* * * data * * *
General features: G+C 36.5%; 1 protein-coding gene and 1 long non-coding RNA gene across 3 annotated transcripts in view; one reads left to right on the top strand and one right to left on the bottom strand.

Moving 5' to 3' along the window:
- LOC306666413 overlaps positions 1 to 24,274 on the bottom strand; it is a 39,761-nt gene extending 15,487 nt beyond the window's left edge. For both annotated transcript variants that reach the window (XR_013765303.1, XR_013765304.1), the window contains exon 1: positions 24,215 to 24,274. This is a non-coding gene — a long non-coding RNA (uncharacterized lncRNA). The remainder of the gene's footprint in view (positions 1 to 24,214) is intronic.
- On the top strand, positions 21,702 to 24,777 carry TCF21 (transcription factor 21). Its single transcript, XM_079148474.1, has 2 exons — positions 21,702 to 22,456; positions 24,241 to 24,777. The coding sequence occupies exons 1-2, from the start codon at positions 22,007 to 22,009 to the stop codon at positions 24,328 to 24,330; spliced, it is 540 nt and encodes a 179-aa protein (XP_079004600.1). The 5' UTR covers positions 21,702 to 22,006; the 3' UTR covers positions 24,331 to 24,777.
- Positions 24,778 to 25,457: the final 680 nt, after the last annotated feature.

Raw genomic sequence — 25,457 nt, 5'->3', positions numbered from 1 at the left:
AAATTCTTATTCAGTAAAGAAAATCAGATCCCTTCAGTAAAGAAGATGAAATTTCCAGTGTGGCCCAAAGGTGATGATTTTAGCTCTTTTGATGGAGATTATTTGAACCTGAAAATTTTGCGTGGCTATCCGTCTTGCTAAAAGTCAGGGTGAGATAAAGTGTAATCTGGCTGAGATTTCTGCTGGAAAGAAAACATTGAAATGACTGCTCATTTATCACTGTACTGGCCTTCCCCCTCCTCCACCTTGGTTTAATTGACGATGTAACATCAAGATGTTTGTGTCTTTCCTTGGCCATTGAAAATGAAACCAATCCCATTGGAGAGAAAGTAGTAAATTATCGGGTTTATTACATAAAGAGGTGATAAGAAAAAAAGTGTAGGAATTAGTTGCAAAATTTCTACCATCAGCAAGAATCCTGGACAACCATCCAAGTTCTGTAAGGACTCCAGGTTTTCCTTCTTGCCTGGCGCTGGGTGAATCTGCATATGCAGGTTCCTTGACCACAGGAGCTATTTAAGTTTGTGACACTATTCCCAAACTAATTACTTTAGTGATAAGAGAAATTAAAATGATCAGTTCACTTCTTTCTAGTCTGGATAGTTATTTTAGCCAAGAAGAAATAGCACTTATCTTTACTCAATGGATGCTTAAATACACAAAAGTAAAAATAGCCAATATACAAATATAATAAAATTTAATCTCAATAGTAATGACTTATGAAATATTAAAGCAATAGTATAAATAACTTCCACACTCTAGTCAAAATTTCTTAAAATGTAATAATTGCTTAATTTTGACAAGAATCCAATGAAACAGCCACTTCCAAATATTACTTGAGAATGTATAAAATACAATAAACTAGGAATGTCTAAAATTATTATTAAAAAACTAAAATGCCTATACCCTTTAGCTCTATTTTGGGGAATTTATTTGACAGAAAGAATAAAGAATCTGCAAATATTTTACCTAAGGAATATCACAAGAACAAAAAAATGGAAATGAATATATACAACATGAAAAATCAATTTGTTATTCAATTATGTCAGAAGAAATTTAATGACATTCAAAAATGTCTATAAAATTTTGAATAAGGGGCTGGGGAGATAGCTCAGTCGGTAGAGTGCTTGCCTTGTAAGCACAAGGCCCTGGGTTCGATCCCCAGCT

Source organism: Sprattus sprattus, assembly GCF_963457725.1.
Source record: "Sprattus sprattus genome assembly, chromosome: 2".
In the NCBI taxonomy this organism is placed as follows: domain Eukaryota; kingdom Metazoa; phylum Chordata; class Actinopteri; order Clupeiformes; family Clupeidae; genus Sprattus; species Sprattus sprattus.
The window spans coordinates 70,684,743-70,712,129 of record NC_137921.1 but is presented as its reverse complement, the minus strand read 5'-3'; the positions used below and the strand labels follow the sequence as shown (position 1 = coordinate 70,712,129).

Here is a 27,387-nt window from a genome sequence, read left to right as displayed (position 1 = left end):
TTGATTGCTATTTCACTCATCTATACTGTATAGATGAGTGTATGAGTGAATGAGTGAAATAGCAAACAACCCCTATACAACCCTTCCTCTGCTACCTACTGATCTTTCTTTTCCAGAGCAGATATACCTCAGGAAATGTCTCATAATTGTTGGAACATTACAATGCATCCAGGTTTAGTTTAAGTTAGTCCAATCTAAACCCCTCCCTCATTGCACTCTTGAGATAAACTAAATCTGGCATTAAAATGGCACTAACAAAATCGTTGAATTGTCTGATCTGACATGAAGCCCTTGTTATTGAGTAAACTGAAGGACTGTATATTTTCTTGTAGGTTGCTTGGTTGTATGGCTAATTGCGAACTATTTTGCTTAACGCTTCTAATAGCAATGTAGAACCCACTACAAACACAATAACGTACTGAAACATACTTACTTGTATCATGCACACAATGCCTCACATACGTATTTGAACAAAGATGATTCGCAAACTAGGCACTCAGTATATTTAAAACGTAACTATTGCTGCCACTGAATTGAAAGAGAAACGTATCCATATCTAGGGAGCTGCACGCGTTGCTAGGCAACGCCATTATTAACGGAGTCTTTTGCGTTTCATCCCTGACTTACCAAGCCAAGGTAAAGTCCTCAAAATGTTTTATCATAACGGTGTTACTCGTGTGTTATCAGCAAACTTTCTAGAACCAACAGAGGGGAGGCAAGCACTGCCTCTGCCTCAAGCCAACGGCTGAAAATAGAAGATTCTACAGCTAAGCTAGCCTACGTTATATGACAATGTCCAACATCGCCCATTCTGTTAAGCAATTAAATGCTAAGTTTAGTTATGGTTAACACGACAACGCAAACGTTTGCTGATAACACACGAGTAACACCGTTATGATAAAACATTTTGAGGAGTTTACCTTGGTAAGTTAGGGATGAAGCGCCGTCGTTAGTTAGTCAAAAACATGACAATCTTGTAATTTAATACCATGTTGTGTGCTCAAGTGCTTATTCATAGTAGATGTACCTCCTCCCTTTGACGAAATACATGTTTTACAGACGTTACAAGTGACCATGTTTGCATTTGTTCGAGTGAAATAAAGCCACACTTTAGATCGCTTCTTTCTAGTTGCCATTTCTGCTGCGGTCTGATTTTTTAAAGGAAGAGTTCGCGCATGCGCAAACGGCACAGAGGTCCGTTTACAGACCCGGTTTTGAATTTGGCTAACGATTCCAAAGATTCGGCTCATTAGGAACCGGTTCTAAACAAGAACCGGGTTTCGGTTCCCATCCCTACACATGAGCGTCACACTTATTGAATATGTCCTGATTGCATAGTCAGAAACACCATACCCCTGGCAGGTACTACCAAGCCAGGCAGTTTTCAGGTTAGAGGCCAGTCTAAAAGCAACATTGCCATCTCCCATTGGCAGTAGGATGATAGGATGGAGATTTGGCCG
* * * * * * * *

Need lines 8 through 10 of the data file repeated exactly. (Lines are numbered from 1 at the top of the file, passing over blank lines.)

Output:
Source organism: Sprattus sprattus, assembly GCF_963457725.1.
Source record: "Sprattus sprattus genome assembly, chromosome: 2".
In the NCBI taxonomy this organism is placed as follows: domain Eukaryota; kingdom Metazoa; phylum Chordata; class Actinopteri; order Clupeiformes; family Clupeidae; genus Sprattus; species Sprattus sprattus.